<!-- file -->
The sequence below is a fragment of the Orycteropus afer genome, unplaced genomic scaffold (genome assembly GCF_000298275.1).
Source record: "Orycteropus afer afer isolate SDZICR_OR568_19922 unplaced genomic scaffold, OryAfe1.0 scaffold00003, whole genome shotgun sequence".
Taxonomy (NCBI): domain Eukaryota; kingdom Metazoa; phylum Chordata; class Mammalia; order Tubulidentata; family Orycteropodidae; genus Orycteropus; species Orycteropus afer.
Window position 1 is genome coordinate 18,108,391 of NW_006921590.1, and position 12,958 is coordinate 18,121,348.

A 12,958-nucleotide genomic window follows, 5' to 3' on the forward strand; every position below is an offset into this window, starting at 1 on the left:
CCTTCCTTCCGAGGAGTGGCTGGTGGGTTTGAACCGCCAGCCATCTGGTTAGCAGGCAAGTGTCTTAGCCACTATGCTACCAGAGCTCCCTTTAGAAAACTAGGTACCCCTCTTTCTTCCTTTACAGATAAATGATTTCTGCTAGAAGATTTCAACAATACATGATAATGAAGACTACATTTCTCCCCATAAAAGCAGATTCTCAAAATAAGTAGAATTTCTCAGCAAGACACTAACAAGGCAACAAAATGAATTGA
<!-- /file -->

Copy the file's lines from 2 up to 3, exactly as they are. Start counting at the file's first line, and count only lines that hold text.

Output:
Source record: "Orycteropus afer afer isolate SDZICR_OR568_19922 unplaced genomic scaffold, OryAfe1.0 scaffold00003, whole genome shotgun sequence".
Taxonomy (NCBI): domain Eukaryota; kingdom Metazoa; phylum Chordata; class Mammalia; order Tubulidentata; family Orycteropodidae; genus Orycteropus; species Orycteropus afer.